Under a 117-year-old judicial rule, if a defendant who is convicted dies while his appeal is pending, his conviction is wiped clean as if he was never charged to begin with.
What if the judgment against him included paying restitution to the victims? Are they suddenly entitled to nothing?
On Monday, the Colorado Supreme Court considered whether to alter this practice, known legally as abatement ab initio, and whether a defendant's death, while his case is under appeal, should erase his financial obligation to victims at the same time it erases his conviction. For Deputy State Public Defender Chelsea E. Mowrer, the answer was clear: There can only be restitution if there is a conviction.
"We don’t have a conviction here. Restitution can’t be imposed," she told the justices.
The government countered that the world has changed since the Supreme Court adopted the doctrine in 1904, and erasing a conviction does not achieve modern notions of justice when restitution is also a factor.
A century ago, "the only purpose of the criminal justice system was to punish offenders, and no punishment was possible when the defendant died," said Assistant Attorney General Brittany L. Limes. "But since then, the system has recognized that other parties in society, particularly crime victims, have a genuine interest in the outcome of a criminal prosecution. And our criminal justice system should aim to provide restoration and healing to victims whenever possible."
Abatement ab initio drew public attention in 2017 after former New England Patriots player Aaron Hernandez killed himself in his prison cell. Hernandez was appealing his conviction for murdering Odin Lloyd, and as a result of the abatement doctrine the trial court judge in Massachusetts vacated Hernandez's conviction. The Supreme Judicial Court of Massachusetts, however, used Hernandez's case as an opportunity to abolish the doctrine, criticizing it as outdated.
Abatement was also the outcome following the 2005 death of former Enron CEO Kenneth Lay in Pitkin County. A federal judge denied a restitution claim from one of Lay's alleged victims, even after the company lost billions of dollars due to fraud.
In the matter before Colorado's highest court, a jury found Eddie Wayne Johnson guilty of securities fraud and theft after he was accused of stealing $150,000 from five investors in his trailer construction business. A Logan County judge sentenced Johnson to 48 years in prison and ordered him to pay approximately $220,000, nearly all of it in restitution to the victims.
While Johnson's appeal was pending, he died from cancer. In August 2020, a three-judge panel of the Court of Appeals ordered the lower court to toss both the convictions and the restitution order. The panel recognized the injustice to Johnson's victims, but "such outcomes are an inevitable consequence of the doctrine of abatement ab initio."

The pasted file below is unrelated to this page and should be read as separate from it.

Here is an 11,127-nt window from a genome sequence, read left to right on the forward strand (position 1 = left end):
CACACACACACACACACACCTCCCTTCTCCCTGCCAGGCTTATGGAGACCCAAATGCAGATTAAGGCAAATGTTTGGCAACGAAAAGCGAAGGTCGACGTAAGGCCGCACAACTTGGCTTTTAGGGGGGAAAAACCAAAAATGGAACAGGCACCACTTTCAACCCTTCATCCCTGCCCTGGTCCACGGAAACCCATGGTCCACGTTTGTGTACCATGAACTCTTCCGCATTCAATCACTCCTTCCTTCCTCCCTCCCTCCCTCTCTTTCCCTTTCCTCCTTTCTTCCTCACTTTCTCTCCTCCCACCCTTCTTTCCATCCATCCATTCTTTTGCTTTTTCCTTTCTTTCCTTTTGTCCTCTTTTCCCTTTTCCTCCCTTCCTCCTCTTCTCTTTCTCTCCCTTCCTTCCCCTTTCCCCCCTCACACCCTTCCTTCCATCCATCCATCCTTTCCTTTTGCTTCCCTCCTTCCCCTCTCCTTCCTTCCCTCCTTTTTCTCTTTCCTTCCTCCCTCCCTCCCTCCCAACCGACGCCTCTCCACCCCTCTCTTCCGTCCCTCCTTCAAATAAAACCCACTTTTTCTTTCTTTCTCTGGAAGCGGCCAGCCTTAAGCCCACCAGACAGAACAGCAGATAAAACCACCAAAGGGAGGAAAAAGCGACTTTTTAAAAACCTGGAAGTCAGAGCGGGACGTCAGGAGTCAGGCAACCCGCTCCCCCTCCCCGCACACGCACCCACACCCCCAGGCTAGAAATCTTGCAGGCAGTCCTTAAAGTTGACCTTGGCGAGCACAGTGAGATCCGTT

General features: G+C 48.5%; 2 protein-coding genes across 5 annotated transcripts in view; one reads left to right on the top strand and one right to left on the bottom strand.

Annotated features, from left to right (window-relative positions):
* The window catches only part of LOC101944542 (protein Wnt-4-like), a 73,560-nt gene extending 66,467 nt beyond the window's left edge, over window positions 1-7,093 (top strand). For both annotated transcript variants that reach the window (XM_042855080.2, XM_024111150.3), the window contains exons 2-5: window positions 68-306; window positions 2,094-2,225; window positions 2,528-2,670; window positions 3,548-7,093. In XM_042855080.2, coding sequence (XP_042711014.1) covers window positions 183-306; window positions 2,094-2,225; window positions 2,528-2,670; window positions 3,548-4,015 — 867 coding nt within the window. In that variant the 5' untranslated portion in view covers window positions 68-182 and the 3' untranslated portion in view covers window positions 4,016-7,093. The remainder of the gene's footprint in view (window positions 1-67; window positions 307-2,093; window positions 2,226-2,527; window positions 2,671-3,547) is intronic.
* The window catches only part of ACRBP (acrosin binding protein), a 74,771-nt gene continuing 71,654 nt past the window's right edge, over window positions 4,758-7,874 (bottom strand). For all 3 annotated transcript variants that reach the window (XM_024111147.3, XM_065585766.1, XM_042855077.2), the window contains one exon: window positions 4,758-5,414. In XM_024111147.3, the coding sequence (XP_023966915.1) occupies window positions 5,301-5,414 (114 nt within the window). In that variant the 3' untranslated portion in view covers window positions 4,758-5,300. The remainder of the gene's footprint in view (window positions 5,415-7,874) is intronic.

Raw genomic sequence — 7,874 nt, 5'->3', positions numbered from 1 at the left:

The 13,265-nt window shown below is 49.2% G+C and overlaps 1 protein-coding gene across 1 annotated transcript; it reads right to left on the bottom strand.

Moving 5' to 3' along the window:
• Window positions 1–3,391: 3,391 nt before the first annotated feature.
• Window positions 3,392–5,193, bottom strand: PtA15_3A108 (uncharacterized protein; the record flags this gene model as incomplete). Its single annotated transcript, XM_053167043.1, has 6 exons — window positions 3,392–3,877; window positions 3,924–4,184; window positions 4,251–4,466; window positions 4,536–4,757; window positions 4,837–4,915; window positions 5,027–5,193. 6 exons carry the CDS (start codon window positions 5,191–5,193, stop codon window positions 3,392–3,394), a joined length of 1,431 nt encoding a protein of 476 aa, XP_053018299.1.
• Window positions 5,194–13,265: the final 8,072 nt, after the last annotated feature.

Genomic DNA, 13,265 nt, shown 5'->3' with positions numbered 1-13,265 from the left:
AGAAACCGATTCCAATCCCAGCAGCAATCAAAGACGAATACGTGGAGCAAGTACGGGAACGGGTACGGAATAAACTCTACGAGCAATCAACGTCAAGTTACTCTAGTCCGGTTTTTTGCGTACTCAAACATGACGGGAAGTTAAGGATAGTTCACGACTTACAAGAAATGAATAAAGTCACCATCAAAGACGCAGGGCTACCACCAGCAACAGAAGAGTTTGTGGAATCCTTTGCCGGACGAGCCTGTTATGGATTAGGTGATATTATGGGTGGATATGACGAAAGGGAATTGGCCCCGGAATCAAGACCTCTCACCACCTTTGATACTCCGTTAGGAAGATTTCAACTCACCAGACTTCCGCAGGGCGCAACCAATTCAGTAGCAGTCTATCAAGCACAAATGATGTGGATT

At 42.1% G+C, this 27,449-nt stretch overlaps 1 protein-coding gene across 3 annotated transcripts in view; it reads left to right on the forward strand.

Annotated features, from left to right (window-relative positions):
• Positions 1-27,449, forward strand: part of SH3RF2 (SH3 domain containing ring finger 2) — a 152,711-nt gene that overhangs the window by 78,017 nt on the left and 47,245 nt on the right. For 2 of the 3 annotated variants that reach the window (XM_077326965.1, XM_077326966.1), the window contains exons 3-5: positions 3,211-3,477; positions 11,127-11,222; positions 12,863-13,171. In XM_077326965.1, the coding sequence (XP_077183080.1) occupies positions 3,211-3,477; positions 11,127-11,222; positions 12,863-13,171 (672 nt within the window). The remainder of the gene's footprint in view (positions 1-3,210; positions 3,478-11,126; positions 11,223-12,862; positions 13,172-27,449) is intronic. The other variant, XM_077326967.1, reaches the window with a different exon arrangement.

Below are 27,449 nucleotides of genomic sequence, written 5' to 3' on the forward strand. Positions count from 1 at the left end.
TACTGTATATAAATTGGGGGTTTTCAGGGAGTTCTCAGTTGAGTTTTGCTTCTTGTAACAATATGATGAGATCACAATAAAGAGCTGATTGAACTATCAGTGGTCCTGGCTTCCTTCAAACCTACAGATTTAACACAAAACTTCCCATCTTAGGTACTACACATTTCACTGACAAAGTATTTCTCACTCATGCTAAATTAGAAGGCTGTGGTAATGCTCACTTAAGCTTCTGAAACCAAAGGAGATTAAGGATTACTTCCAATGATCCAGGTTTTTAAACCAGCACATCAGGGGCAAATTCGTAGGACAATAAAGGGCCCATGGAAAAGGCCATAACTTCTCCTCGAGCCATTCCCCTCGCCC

The panel in large part felt hemmed in by recent decisions of the state and U.S. supreme courts. In 2017, the nation's highest court ruled that Colorado had acted unconstitutionally by holding onto the restitution, costs and fees paid by two defendants whose convictions were reversed and who were never again found guilty. One year later, the Colorado Supreme Court clarified that judges may not order restitution for any charges of which a defendant is acquitted.
Prosecutors appealed the Court of Appeals panel's decision in Johnson's case to the Supreme Court, and Limes laid out the government's logic for why the six-figure restitution amount should still stand. The U.S. and state supreme courts had established that Colorado may not impose restitution for someone who has not been convicted of a crime. Because Johnson had a valid conviction on his record at the time of his death, she reasoned, he is not presumed to be innocent.
A straightforward fix, Limes added, would be to substitute Johnson's estate — meaning the assets he owned at death — for him and to continue the appeal.
"Had the defendant survived, they would not be entitled to those funds anyway," she said of Johnson's surviving family. "They're simply not entitled to money that the defendant was not entitled to."
"In my experience, more often than not, in cases of fraud or theft, that money is usually gone," observed Justice Carlos A. Samour Jr. "The flip-side of the coin: Is it fair to require the family members of a deceased defendant to have to pay $220,000 because of something the defendant did?"
Mowrer, representing Johnson, noted that deaths during appeal where restitution was at stake did not occur often in her experience — although there was an increase during the COVID-19 pandemic. She pointed to the state law that upholds restitution orders until the amount is fully paid, except in certain circumstances involving the defendant's death. Because the law does not specifically mention death during appeal, Mowrer argued that lawmakers never intended to override the abatement ab initio rule in those rare circumstances.
Justice Monica M. Márquez alluded to Hernandez's suicide and wondered what might happen if the Supreme Court explicitly held that defendants who die during appeals are no longer liable to their victims.
"Do you think the rule you’re advocating for potentially creates some perverse incentives to a defendant to protect their family by making sure they don’t make it through the end of the direct appeal?" she asked Mowrer.
Limes agreed that allowing the restitution order to proceed against the defendant's estate was the fairest solution and would prevent victims from having to file a separate civil lawsuit for restitution years after the original case. She provided a list of 30 states that abandoned or modified their own abatement doctrines such that a defendant may no longer keep his "ill-gotten gains" in death.
"The only people that this doctrine harms is crime victims," she added.
The case is People v. Johnson.